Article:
Re: [TLS] [EXTERNAL] Re: Narrowing allowed characters in ALPN ?

Viktor Dukhovni <> Thu, 20 May 2021 18:19 UTC

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Subject: Re: [TLS] [EXTERNAL] Re: Narrowing allowed characters in ALPN ?
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On Thu, May 20, 2021 at 01:46:38PM -0400, Ryan Sleevi wrote:

> > It is fine for the TLS protocol to not care, but the *standard* ALPN
> > values in the IANA registry (that might then also appear in DNS
> > zone files, configuration files, ...) a more restricted character
> > set would actually be helpful.
> I'm a little torn here, because you've again mentioned usability and
> interoperability suffer, but it's unclear if you're seeing that as a
> generic statement or simply "with respect to configuring DNS zone files".

At present, more the latter, but not exclusively so, since there are
likely other places where operators might be recording choices of
supported ALPN values in configuration files.

> Saying BIDI, LTR/RTL or NFKC/NFKD are issues here is like saying TLS
> wireprotocol version field itself suffers from left-to-right issues. Such a
> statement makes no sense, because the version, like the ALPN, is a byte
> string.

And indeed at present also in the DNS wire format.  What's new, is that
those values are now also going to be manipulated by operators in their
presentation form, which gets rather unwieldy when the values happen to
contain commas, double-quotes, control characters, ... let alone strings
that in UTF-8 appear to be NFKD, BIDI, ...

> We don't say that the TLS version is "COMBINING TILDE" (U+0303), we
> say it's 0x03 0x03, or, if we want to make the string human readable, we
> convert it to a value that has no relation to its wire representation -
> such as "TLS 1.3"

Of course, we all understand they're plain octet-strings.  But that does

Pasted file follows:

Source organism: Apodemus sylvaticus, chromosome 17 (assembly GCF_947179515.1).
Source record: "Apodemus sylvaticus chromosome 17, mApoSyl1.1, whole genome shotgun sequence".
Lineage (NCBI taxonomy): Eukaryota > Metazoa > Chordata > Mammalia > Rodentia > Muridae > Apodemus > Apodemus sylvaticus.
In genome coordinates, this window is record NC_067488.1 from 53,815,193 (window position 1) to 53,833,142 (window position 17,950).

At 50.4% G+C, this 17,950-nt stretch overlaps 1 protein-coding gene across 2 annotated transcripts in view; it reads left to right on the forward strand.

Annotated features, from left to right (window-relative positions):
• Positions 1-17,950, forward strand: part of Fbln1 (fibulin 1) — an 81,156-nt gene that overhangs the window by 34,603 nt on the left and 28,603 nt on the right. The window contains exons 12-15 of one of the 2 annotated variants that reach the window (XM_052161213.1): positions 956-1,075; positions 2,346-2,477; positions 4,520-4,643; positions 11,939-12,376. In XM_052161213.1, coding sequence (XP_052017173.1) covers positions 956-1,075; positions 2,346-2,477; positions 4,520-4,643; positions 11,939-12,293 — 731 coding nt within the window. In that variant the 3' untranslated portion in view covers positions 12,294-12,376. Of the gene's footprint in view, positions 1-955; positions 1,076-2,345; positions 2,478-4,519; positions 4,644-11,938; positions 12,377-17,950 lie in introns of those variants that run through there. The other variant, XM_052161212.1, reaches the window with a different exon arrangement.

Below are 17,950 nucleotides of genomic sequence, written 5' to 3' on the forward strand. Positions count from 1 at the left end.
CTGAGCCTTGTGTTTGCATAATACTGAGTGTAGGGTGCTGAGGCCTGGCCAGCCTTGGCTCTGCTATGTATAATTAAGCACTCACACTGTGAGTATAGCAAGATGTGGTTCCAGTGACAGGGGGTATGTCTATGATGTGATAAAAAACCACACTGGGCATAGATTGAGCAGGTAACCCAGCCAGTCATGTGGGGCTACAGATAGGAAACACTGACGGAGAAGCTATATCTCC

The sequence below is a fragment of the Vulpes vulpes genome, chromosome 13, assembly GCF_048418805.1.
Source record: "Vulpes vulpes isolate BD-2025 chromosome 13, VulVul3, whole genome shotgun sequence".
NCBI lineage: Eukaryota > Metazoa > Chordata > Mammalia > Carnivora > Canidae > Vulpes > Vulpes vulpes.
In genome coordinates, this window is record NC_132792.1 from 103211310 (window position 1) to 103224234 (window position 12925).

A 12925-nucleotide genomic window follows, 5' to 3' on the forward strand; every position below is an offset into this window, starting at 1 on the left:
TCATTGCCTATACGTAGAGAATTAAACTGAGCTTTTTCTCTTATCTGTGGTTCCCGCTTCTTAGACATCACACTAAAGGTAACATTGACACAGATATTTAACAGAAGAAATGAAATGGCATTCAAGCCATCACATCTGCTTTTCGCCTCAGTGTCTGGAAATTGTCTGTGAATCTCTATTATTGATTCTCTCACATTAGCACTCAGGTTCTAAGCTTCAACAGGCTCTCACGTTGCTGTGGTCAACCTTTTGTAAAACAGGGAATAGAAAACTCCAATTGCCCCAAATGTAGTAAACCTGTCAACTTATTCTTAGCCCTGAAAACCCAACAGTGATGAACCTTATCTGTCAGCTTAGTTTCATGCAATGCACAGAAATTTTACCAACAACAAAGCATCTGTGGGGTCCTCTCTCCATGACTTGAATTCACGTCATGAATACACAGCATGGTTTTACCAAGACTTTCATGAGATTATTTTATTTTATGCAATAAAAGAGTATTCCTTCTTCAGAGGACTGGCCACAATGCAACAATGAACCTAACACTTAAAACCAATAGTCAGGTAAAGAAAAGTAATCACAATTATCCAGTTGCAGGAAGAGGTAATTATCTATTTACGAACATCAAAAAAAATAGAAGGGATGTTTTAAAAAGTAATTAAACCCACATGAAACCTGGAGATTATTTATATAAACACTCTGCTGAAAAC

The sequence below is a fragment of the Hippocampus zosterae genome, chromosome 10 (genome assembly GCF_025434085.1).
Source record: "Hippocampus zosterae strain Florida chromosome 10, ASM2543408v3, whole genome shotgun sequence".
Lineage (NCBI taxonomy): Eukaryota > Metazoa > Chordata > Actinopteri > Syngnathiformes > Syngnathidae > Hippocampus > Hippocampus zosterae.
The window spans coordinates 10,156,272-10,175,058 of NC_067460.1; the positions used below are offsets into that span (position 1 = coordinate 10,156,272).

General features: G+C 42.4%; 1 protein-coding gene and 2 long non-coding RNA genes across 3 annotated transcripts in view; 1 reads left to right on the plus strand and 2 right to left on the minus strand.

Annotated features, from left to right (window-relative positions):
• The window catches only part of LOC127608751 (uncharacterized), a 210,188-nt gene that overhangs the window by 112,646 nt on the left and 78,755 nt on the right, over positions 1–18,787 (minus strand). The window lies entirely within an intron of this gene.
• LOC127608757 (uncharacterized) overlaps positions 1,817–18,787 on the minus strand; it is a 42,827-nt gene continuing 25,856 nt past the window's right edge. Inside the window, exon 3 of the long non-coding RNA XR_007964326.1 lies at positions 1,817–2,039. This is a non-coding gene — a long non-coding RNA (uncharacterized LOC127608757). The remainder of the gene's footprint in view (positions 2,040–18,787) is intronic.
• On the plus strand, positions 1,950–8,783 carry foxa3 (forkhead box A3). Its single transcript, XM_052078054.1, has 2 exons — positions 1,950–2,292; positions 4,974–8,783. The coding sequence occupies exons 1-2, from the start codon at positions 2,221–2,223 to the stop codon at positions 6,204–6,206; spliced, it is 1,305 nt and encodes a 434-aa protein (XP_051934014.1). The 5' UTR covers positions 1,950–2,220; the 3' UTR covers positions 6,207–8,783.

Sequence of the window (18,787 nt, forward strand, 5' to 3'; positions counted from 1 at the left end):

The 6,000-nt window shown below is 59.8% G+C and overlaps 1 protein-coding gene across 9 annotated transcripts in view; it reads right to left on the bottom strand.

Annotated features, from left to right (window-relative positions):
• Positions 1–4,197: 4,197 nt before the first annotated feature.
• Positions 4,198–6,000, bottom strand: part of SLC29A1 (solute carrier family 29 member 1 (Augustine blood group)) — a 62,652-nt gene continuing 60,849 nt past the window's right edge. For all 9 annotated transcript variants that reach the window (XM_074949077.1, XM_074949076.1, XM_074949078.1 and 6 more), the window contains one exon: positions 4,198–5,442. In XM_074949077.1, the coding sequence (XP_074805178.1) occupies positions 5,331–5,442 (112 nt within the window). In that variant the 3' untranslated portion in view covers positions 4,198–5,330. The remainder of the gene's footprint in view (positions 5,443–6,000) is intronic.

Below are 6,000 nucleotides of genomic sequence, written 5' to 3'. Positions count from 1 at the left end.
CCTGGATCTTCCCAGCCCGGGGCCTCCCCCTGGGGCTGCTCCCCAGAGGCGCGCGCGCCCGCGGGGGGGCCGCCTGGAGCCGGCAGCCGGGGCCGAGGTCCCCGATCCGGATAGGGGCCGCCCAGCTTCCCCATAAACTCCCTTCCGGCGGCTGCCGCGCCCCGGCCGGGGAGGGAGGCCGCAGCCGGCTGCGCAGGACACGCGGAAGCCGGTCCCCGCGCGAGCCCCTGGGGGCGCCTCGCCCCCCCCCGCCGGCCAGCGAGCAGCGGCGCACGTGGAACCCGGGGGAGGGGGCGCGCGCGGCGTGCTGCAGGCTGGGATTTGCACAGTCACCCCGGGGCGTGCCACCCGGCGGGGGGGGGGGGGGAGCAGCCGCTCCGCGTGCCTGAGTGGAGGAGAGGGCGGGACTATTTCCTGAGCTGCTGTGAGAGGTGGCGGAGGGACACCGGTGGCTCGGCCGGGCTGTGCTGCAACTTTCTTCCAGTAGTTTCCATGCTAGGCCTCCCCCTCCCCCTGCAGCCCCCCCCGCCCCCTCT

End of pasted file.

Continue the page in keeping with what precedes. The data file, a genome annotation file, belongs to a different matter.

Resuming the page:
not help the poor operator trying to enter them into a config file or
a web form.

> The suggestion here, of restricting the registered set, seems like it
> should equally be obvious as creating and amplifying interoperability
> issues, rather than resolving them, because of the assumption again that
> values will be ASCII, even though that's not what the wire protocol
> assumes.

I don't see a substantial risk that TLS stacks will start to not treat
the ALPN string as an opaque byte string, it would take more code to do

> APIs, from the TLS implementation itself to those that expose or
> rely on the TLS information (such as the Web APIs previously mentioned)
> would, if such a path as you suggest here were adopted, no doubt assume
> that despite the spec saying it's a byte string, it's in fact an ASCII
> string.

This is of course possible, but does not look like a substantial risk.
And there's always GREASE.

> This issue is, functionally, an example of that. It seems like the issue is
> not at all related to the DNS wire format, which is perfectly happy with
> this, but rather the configuration text syntax used with DNS, and not
> wanting to do things like escape byte sequences.

Correct, but more than just DNS, basically any data-at-rest
serialisation of ALPN values in configuration files, or use
with interactive data entry, ...

> This is why it seems like it's simply a matter of being inconvenient,
> but have I misunderstood and there's a deeper issue I've missed?

The incovenience means that applications that process SVCB/HTTPS data
entered by users need much more complex and easier to mess up parsers.

Since the likelihood of actually adding exotic ALPN values to the
registry appears slim, why not say so.  That would leave the exotic
values for private on-the-wire use, while allowing DNS and other
configuration serialisation forms to avail themselves of more
straight-forward parsers.